When it comes to climate change, inequality remains the reigning theme. Even as world leaders in Paris seek to hammer out a deal acceptable to both rich and poor nations during the two-week COP 21 summit, a new report by Oxfam International, released at the talks Tuesday, highlights the magnitude of the difference in greenhouse gas emissions by the so-called “haves” and “have-nots.”

According to the report, titled “Extreme Carbon Inequality,” the world’s richest 10 percent account for nearly half of all global carbon emissions, while the poorest half of the world -- approximately 3.5 billion people -- contribute only 10 percent.

“Climate change and economic inequality are inextricably linked and together pose one of the greatest challenges of the 21st century,” Tim Gore, Oxfam’s head of food and climate policy, said, in a statement. “Paris must be the start of building a more human economy for all – not just for the ‘haves,’ the richest and highest emitters, but also the ‘have-nots,’ the poorest people who are the least responsible for and most vulnerable to climate change.”

Capture Percentage of CO2 emissions by world population. Photo: Oxfam

The report also found that on average, the richest 1 percent of the world’s population, which owns nearly half of the world's wealth, emits 175 times more carbon than someone from the bottom 10 percent.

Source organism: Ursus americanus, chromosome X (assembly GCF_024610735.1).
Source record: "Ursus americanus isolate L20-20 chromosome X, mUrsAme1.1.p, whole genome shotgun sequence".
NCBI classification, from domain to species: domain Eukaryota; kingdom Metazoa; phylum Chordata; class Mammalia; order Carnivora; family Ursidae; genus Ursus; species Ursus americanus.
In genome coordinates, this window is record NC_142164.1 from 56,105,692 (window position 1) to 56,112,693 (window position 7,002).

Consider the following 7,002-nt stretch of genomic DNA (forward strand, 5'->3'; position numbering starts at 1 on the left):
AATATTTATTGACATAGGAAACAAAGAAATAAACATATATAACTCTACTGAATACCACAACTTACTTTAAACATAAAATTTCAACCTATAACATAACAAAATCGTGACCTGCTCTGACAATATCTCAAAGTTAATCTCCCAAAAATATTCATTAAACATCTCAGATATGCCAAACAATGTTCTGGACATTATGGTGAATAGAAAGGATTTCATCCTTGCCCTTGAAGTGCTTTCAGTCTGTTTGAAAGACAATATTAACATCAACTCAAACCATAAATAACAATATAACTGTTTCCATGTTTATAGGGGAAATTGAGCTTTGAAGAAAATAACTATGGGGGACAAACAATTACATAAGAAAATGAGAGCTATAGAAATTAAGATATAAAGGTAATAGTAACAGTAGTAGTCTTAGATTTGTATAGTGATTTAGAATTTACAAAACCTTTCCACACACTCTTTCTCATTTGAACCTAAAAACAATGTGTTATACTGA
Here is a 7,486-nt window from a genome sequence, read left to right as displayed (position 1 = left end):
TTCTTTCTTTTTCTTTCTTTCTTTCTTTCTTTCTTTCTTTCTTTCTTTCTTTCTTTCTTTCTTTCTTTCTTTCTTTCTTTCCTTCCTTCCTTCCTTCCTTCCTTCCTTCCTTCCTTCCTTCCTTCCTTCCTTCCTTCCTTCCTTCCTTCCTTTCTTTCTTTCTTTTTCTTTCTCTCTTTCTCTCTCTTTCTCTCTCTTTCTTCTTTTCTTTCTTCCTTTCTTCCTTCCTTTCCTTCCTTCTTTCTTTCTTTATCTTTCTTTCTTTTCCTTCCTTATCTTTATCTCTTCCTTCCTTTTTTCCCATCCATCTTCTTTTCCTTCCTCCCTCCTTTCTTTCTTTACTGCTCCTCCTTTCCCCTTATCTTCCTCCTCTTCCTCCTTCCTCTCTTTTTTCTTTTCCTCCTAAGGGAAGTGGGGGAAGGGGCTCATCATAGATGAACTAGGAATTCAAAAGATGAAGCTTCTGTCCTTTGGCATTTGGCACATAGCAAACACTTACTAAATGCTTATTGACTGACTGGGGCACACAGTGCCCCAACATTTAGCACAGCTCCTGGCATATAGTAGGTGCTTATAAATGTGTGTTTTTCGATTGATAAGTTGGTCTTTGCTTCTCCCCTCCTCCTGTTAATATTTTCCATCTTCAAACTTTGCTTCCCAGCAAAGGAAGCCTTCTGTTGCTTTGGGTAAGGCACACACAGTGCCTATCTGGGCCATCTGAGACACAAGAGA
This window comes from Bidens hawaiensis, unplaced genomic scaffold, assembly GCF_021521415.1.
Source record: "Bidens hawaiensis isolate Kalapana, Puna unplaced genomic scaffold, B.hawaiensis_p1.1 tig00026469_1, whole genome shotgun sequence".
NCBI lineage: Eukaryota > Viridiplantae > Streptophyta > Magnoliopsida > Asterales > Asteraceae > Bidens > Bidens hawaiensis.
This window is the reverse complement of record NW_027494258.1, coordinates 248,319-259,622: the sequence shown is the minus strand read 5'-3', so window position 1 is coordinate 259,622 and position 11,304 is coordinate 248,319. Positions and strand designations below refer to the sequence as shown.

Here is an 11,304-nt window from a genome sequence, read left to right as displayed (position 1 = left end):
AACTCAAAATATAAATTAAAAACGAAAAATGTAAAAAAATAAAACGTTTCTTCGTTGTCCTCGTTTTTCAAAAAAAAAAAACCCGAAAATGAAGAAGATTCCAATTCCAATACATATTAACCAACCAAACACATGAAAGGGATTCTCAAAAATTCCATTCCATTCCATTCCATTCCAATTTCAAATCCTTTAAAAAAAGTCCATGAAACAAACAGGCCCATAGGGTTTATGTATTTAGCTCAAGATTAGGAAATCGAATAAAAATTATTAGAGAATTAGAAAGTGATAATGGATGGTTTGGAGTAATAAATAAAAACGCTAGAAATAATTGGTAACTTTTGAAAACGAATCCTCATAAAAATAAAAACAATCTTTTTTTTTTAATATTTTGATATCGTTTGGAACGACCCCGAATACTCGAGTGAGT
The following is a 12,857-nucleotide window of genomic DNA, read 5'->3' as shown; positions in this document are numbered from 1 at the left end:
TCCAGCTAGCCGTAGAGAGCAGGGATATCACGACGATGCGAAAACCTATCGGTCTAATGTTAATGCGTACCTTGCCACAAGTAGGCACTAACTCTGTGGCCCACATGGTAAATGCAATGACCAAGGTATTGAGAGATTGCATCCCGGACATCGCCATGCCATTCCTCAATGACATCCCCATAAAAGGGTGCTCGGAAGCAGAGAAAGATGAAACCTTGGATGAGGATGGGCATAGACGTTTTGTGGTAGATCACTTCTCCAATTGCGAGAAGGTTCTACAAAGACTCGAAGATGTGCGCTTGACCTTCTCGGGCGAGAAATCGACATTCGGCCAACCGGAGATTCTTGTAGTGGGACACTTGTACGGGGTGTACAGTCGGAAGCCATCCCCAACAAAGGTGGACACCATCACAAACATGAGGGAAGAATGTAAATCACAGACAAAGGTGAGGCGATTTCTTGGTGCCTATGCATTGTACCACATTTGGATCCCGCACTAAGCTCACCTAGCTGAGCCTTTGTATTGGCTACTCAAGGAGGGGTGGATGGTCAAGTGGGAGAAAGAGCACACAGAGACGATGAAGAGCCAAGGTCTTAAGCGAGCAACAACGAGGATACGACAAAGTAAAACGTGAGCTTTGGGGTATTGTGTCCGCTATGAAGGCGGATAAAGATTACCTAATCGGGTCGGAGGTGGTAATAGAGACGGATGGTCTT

In India -- which has long stuck to the principle of “common but differentiated responsibility” in dealing with climate change -- the emissions of someone in the poorest half of the population are, on average, just one-twentieth those of someone in the poorest half of the American population. Also, someone in the richest 10 percent of India's citizens uses on average just one quarter of the carbon of someone in the poorest half of the population of the U.S.

“Rich, high emitters should be held accountable for their emissions, no matter where they live. But it’s easy to forget that rapidly developing economies are also home to the majority of the world’s very poorest people and while they have to do their fair share, it is rich countries that should still lead the way,” Gore said, in the statement.

Despite significant progress in other areas, rich and developing nations remain deeply divided over the issue of “differentiation” -- which refers to how responsibility for curbing greenhouse gas emissions should be divided. Developing countries, led by India, say that their richer counterparts should shoulder a bigger obligation for cutting back. However, most rich nations, led by the U.S., have consistently refused to agree to such a “bifurcated” approach.

“The principle of common but differentiated responsibilities should be the bedrock of our collective enterprise. Anything else would be morally wrong,” Indian Prime Minister Narendra Modi recently wrote, in an opinion piece for the Financial Times.